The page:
Definition of tacit in English:

tacit

adjective

  • Understood or implied without being stated.

    ‘your silence may be taken to mean tacit agreement’
    • ‘It is submitted that this represented no more than a tacit understanding between staff members.’
    • ‘Will they ever come to terms with what was done in their names and, for the most part, with their tacit approval?’
    • ‘What goes on in these nations therefore occurs with tacit approval of Western nations.’
    • ‘The Promotion of Volunteering Bill has even gained the tacit support of the government.’
    • ‘Part of the tacit deal, on the evidence of yesterday's speech, is that he goes soft on Labour.’
    • ‘In some states tacit agreements may strengthen the majorities of each party in its own constituencies.’
    • ‘The tacit understanding is that whatever else happens inside is a matter between consenting adults.’
    • ‘His continued tacit approval of the coalition is essential to its success.’
    • ‘Such rituals enable people to conduct business via tacit understandings.’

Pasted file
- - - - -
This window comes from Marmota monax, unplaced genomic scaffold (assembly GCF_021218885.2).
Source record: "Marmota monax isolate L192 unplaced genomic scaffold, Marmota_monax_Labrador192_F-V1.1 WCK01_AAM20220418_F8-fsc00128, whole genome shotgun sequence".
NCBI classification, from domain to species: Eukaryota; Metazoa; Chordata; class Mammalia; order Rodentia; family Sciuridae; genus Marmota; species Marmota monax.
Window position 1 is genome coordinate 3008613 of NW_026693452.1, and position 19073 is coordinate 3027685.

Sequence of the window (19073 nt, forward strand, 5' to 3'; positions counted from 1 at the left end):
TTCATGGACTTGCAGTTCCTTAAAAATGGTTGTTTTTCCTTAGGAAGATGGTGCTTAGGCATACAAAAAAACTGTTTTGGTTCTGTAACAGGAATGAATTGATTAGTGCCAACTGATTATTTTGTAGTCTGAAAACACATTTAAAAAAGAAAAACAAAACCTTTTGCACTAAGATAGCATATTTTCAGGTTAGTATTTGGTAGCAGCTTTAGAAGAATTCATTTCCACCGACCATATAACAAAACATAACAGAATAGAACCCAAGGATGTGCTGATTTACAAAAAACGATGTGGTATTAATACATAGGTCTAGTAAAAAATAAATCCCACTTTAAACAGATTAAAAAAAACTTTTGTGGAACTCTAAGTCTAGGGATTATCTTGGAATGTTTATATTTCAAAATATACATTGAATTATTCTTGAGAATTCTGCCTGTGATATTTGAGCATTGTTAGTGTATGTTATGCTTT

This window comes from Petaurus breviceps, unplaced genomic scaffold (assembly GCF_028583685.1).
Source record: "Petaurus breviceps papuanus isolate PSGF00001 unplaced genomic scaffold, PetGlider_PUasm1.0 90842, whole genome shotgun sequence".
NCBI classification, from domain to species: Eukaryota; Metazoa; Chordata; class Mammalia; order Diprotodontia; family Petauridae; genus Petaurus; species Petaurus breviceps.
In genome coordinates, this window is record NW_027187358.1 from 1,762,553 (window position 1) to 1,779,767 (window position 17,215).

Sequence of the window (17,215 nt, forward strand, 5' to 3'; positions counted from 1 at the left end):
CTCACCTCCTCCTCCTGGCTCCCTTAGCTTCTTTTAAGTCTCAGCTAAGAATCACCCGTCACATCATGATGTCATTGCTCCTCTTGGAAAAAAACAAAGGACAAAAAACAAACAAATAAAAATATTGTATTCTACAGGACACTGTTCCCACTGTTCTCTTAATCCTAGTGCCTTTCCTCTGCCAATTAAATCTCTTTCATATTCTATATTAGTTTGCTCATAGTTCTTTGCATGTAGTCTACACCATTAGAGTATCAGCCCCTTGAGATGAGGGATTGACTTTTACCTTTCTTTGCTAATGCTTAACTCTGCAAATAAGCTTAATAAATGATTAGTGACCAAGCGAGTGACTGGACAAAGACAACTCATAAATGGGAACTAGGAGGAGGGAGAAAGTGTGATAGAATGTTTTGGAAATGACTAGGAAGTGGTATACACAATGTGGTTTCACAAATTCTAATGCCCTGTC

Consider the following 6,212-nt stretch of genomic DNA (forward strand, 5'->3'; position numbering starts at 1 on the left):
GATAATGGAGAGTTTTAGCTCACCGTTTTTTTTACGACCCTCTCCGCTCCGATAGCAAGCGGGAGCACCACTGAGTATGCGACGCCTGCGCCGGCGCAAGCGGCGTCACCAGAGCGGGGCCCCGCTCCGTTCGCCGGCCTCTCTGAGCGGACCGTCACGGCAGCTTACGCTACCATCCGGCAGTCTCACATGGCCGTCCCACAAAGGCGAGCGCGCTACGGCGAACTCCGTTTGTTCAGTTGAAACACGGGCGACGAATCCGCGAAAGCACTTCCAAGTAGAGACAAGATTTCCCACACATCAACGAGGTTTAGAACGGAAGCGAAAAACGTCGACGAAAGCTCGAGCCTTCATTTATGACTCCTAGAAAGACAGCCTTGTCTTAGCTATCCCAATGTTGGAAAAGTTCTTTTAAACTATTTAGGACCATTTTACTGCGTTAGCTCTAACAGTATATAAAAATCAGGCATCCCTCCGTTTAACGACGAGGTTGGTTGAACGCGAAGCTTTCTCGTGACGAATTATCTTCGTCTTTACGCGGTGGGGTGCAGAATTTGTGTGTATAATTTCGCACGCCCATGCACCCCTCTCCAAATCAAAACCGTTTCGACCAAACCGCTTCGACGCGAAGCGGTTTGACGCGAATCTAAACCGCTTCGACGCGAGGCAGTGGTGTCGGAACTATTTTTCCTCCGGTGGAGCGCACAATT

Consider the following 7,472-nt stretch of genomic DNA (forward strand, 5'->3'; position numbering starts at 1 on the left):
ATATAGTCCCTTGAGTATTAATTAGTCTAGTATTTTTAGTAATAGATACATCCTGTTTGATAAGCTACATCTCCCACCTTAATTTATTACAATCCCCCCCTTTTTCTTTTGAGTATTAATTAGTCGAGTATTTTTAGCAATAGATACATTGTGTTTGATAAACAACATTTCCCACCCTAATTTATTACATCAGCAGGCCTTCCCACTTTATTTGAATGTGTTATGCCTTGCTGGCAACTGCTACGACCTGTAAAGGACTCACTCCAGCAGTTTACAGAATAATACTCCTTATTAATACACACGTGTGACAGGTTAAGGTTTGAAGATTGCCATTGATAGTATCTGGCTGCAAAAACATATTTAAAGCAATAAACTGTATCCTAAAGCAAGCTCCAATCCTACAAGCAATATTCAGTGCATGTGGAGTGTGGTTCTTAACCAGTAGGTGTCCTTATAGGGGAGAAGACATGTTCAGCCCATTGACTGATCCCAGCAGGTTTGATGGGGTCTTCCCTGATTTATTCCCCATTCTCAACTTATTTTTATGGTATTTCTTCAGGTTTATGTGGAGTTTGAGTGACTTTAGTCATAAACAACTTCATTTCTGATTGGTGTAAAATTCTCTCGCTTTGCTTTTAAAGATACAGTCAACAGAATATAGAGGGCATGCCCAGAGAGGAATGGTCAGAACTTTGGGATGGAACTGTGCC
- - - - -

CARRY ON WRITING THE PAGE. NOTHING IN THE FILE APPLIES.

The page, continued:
• ‘The tacit admission reinforces the grimmest lesson of the American atrocities.’
    • ‘No regime can rule by force alone - they usually rule by consent, whether tacit or explicit.’
    • ‘Even in conservative Hong Kong, there was a sense of tacit support and envy.’
    • ‘It did so, first by claiming the right, and then by seeking the express or tacit support of other countries.’
    • ‘It was a tacit condoning of torture, brutality and summary execution.’
    • ‘The informal system consists largely in tacit agreements and understandings.’
    • ‘There is tacit recognition of this fact within government circles.’
    • ‘Surely they own the site so must have given their tacit agreement before things got this far?’
    • ‘At a recent meeting, the Minister indicated his tacit support for such a model.’
    • ‘The two main parties have become a cartel, operating a tacit understanding not to broach any important issue.’
    • ‘We agree to pay based on the tacit agreement that other necessities remain reasonable.’
    implicit, understood, implied, inferred, hinted, suggested, insinuated
    View synonyms

Origin

Early 17th century (in the sense ‘wordless, noiseless’): from Latin tacitus, past participle of tacere ‘be silent’.

Pronunciation

tacit

/ˈtasɪt/